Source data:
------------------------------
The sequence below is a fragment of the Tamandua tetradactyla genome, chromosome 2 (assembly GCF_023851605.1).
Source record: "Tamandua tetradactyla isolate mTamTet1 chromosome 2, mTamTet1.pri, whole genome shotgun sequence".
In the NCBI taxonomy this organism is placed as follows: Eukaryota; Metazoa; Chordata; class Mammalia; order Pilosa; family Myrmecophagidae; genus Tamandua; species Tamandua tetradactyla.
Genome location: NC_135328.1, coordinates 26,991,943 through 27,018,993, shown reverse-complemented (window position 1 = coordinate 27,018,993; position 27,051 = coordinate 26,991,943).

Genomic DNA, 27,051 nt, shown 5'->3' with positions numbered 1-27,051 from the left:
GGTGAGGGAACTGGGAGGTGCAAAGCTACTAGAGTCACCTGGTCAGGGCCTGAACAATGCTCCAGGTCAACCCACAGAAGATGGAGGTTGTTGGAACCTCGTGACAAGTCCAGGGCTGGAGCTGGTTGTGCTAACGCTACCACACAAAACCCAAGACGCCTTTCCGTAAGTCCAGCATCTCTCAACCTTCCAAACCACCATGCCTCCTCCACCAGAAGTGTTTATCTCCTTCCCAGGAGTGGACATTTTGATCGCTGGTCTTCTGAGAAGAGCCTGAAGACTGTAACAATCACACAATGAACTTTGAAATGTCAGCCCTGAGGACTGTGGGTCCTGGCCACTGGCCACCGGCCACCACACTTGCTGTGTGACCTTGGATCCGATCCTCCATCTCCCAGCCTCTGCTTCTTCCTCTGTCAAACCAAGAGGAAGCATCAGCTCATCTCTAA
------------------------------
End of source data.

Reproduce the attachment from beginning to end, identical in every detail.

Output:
The sequence below is a fragment of the Tamandua tetradactyla genome, chromosome 2 (assembly GCF_023851605.1).
Source record: "Tamandua tetradactyla isolate mTamTet1 chromosome 2, mTamTet1.pri, whole genome shotgun sequence".
In the NCBI taxonomy this organism is placed as follows: Eukaryota; Metazoa; Chordata; class Mammalia; order Pilosa; family Myrmecophagidae; genus Tamandua; species Tamandua tetradactyla.
Genome location: NC_135328.1, coordinates 26,991,943 through 27,018,993, shown reverse-complemented (window position 1 = coordinate 27,018,993; position 27,051 = coordinate 26,991,943).

Genomic DNA, 27,051 nt, shown 5'->3' with positions numbered 1-27,051 from the left:
GGTGAGGGAACTGGGAGGTGCAAAGCTACTAGAGTCACCTGGTCAGGGCCTGAACAATGCTCCAGGTCAACCCACAGAAGATGGAGGTTGTTGGAACCTCGTGACAAGTCCAGGGCTGGAGCTGGTTGTGCTAACGCTACCACACAAAACCCAAGACGCCTTTCCGTAAGTCCAGCATCTCTCAACCTTCCAAACCACCATGCCTCCTCCACCAGAAGTGTTTATCTCCTTCCCAGGAGTGGACATTTTGATCGCTGGTCTTCTGAGAAGAGCCTGAAGACTGTAACAATCACACAATGAACTTTGAAATGTCAGCCCTGAGGACTGTGGGTCCTGGCCACTGGCCACCGGCCACCACACTTGCTGTGTGACCTTGGATCCGATCCTCCATCTCCCAGCCTCTGCTTCTTCCTCTGTCAAACCAAGAGGAAGCATCAGCTCATCTCTAA